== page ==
Richard Drummie's initial politeness does soon give way to broody suspicion. He stares at me throughout the interview with what seems to be utter loathing. His grim, gimlet eye appears to be conducting a silent narrative of its own. Something like: "Why do you people bother us? What is it we're supposed to have done wrong? Become Pop? But it's perfectly obvious that we don't want to be that plastic or ephemeral. But then, we don't want to be revolutionaries either. It would be nice to occupy that middle ground. It would be nice just to get some respect. Oh, that bloody word, we're stuck with it – respectable! Level 42? That name always crops up, as if we both came out of the same box! Yes, we're musos. Why should we be ashamed of that? All we want to do is carry on as we are and get a bit of money for it. Is that unreasonable? I would have thought that was universal. We're not rich. Taking a band like this out on the road costs a bleedin' fortune, and we have to pay for it. What will I be doing in 30 years' time? That has to be the stupidest question I've ever heard."

Peter, when you look at pop, do you dislike what you see?

"Gimmick records do so well. Americans can't believe our charts. I saw Top Of The Pops last night and you had a sequence of Spurs scoring a goal. I couldn't believe that. There are musicians, like, one rung below who are denied a chart place because of Hoddle and Waddle. It's no big deal, I suppose, but, in a perfect world, the music charts would be full of music."

"You have to fight to be uncontrived. Every circumstance is un-natural, photograph sessions, videos, but (giant sigh) you have to give it the time. Chrysalis don't give us money because they like us. But we never quite succeed in coming across as we'd like to, you never do. Personally, I don't feel that I benefit in any way from that image side of things. We have a low public profile and we prefer it that way. The song 'Let's Build A Boat' is about escape and that's how we like to work – away from it all. In Denmark. In The Isle Of Man."

It seems to me that you want to have your cake and eat it to enjoy the remuneration of pop without fulfilling any of the responsibilities.

"What, like going out and smashing things up, or going out nobbing some dodgy personality?"

That would do for a start. But then there is the glamorous, the tragic... "We have our feet more or less Super-Glued to the ground. We enjoy ourselves but not riotously. We don't want to be boring people but we think you can be interesting without being shiny."

Richard: "When you talk about 'pop', we don't know what your tag is."

Go West, I'm saying, are too heavy and soulful to be considered pop.

"Well, yes, we'd rather be considered a soul band than a pop band."

Steady on, that wasn't meant as a compliment.

Do you feel that you have any kind of duty to your fans?

"Yes, if fans don't understand something about the music, then interviews are a good opportunity of clarifying matters."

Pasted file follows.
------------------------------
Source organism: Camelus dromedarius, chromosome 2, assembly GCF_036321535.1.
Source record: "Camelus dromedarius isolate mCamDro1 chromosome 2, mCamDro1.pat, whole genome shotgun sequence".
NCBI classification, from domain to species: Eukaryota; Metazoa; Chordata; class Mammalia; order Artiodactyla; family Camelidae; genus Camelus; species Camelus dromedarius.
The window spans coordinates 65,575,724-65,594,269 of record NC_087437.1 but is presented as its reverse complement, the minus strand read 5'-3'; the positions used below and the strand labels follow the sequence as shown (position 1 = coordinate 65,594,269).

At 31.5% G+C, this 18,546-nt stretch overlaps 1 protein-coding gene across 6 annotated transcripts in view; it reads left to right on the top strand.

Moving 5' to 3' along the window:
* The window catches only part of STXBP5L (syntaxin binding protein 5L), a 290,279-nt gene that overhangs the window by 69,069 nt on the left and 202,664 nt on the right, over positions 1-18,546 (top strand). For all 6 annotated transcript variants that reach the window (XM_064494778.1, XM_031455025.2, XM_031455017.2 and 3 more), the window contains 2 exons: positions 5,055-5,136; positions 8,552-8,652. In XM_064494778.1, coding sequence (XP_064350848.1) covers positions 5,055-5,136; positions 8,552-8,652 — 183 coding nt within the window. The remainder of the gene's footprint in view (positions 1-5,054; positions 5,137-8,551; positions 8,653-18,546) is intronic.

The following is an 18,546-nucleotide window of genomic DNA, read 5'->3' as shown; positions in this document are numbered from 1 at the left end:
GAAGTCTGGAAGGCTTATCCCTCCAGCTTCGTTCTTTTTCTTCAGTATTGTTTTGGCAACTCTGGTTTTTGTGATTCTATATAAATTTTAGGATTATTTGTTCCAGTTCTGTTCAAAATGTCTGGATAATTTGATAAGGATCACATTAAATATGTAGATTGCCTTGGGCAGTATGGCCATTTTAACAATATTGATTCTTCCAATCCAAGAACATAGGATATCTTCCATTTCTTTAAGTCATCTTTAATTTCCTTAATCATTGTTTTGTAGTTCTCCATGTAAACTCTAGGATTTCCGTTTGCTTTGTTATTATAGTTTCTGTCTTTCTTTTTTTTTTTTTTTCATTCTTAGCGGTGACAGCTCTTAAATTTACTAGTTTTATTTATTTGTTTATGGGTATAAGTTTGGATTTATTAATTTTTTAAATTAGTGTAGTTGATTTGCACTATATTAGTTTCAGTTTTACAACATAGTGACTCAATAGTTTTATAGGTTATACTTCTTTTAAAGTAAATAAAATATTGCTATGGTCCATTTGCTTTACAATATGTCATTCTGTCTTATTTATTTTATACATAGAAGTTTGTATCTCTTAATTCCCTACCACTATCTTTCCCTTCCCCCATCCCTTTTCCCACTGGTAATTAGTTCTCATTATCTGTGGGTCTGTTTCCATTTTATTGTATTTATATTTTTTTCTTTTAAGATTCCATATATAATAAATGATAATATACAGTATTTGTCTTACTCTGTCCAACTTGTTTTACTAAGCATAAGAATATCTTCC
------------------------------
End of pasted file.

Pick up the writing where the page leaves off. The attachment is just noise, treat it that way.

Do you feel you have any kind of duty to the people who are most definitely not your fans?

"What do you mean?"

That even if you sell two million LPs, that still means that the vast majority of people don't like you; to them you are an irritation, on the radio, the TV. This is often forgotten.

"But they're not interested in us, are they?"

Richard: "How is this responsibility supposed to manifest itself? As an apology?"

That would do nicely.

"No, I'm sorry, if they haven't the intelligence to switch off the radio then I can't feel sorry."
What about jukeboxes? You see it really is very difficult to get away from you. We get pop whether we like it or not.

"Well, I must admit we don't lose sleep over that one. I suppose at one point we ourselves went into pubs and said to ourselves: 'We're fed up of all these dodgy records, let's make some of our own dodgy records,' ha ha!"

Go West are fugitives from pop. Like all "mature" pop, their "seriousness" consists in abstaining from the spectacle rather than engaging with it. Instead of ambiguity, mischief and front, they offer us biography, anxiety and accomplishment, all apologies for pop. Genesis to Exodus – Go West are forever on retreat. But who can blame them?

Out there in the real world, it's raining Wet Wet Wet and posters advertising Songs From The Couch are bursting out like boils all over the West End. I'd rather be on their side than our side. This is a nice place they've got here. I am the only interruption.

In fact, by the end of the interview, I want nothing more than to join Go West, join them in their green seclusion, flee with them away from pop's reckless claustrophobia, get a bit of peace and do my own thing. I could learn rhythm guitar, or acquire basic keyboard skills, or maybe just start off as a roadie. Well, why not? After all, like Go West, I'm a reasonable bloke, I'm only human.